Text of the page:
Not everyone agrees that this is a deal killer: "But experts say it's unlikely that EDC's confession, made in a settlement with state Attorney General Eric Schneiderman, would be grounds for overturning the Willets decision."I don't see a court invalidating the approvals because of what may have been misconduct in the advocacy," said Kenneth Fisher, a land-use attorney and former Brooklyn councilman. "I can't think of any precedent for that."

We would agree that there was no precedent-not precedent for the city breaking the law, that is, in the pursuit of a development deal. Has former council member Fisher ever seen that? But certainly this will be another reason why the city council will examine the new configuration carefully:

"If the legal argument fails, opponents could still play the political card. The admission of illegal lobbying could bolster their argument that the project is tainted and should be killed. Because the redevelopment planned by the Related Cos. and Sterling Equities deviates from what was approved four years ago, the City Council will need to sanction a zoning change for the new version."

That and the fact that Sterling played a key role in the illegal activity-and Related is still Wal-Mart's best friend. Stay tuned to this.

Friday, July 6, 2012

Pinsky a Big Loser

In City and State's weekly Honor Roll-and Dishonor Roll-EDC's Seth Pinsky has rightly earned his place as a big loser:

"Seth Pinsky – The chief of the city’s Economic Development Corporation is now the head of an organization that has had to admit to illegal lobbying on behalf of the mayor’s economic development agenda at Willets Point, a charge that comes with no civil or criminal penalties, just ignominy. The charge is a black mark on what is supposed to be the mayor’s great economic development agenda, a far-reaching plan in all five boroughs meant to secure his legacy after 12 years in office, not undermine the law."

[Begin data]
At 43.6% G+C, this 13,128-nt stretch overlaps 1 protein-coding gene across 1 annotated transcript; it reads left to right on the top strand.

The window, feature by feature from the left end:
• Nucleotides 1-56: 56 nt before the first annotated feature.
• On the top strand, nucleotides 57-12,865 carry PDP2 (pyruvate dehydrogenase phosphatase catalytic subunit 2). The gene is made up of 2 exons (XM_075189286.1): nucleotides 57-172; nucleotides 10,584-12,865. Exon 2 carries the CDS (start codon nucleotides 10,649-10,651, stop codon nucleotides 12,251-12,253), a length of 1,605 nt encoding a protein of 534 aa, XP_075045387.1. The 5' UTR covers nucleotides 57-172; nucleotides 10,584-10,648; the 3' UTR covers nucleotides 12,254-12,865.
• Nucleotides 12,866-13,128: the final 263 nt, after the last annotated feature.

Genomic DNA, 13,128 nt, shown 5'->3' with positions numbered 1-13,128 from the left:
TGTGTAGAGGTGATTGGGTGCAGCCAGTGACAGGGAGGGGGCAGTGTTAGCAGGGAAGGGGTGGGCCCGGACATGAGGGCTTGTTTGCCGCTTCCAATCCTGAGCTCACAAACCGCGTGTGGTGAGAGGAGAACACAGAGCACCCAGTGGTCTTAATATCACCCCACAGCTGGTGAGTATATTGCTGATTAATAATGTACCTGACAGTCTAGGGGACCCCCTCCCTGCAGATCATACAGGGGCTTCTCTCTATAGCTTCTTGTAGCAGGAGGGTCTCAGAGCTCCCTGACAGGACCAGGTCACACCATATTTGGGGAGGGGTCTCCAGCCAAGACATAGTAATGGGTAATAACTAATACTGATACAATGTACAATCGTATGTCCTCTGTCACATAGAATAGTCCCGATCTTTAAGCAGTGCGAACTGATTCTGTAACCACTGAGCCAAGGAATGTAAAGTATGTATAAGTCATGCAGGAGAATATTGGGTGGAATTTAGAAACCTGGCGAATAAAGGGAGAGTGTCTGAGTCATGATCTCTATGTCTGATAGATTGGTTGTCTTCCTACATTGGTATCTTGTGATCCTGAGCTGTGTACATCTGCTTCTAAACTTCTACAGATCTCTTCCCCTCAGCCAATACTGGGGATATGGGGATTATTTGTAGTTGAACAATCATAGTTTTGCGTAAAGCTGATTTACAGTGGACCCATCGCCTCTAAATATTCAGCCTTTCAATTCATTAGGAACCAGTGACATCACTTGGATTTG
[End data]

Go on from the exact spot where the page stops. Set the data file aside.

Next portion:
But undermine the law he did-and now he must be replaced because the illegal scheme at Willets Point falls on his shoulders, even though it was Dan Doctoroff that hatched the idea in the first place. Which elected official will be first to call for Pinsky's head?

Wednesday, July 4, 2012

NY Times and Daily News Weigh In on AG Smack-down of EDC

The NY Times in the person of Ray Rivera, the reporter whose stories helped to initiate the three year investigation by the NYS AG, has weighed in on the historic smack-down of a mayoral agency:

"The city’s economic development agency and two other organizations have admitted that they illegally lobbied on behalf of Mayor Michael R. Bloomberg’s plans to redevelop two long-neglected areas in Queens and Brooklyn, the state attorney general said on Tuesday."

Importantly, the groups involved acknowledged their wrongdoing-actions that played a key role in advancing the city's development schemes: "In a settlement with the attorney general late Monday, the three groups acknowledged crossing the line and agreed to several steps toward reform. “These local development corporations flouted the law by lobbying elected officials, both directly and through third parties, to win approval of their favored projects,” Mr. Schneiderman said."

Making the NYC EDC's role that much more nefarious was the fact that they hid what they were doing-and when exposed-blatantly lied about their key role in the subterfuge; a significant badge of fraud in our view: "The office of the attorney general, Eric T. Schneiderman, found that the Economic Development Corporation “played a behind-the-scenes role in the lobbying activities” of the other two groups to the City Council. The findings came with no civil or criminal penalties."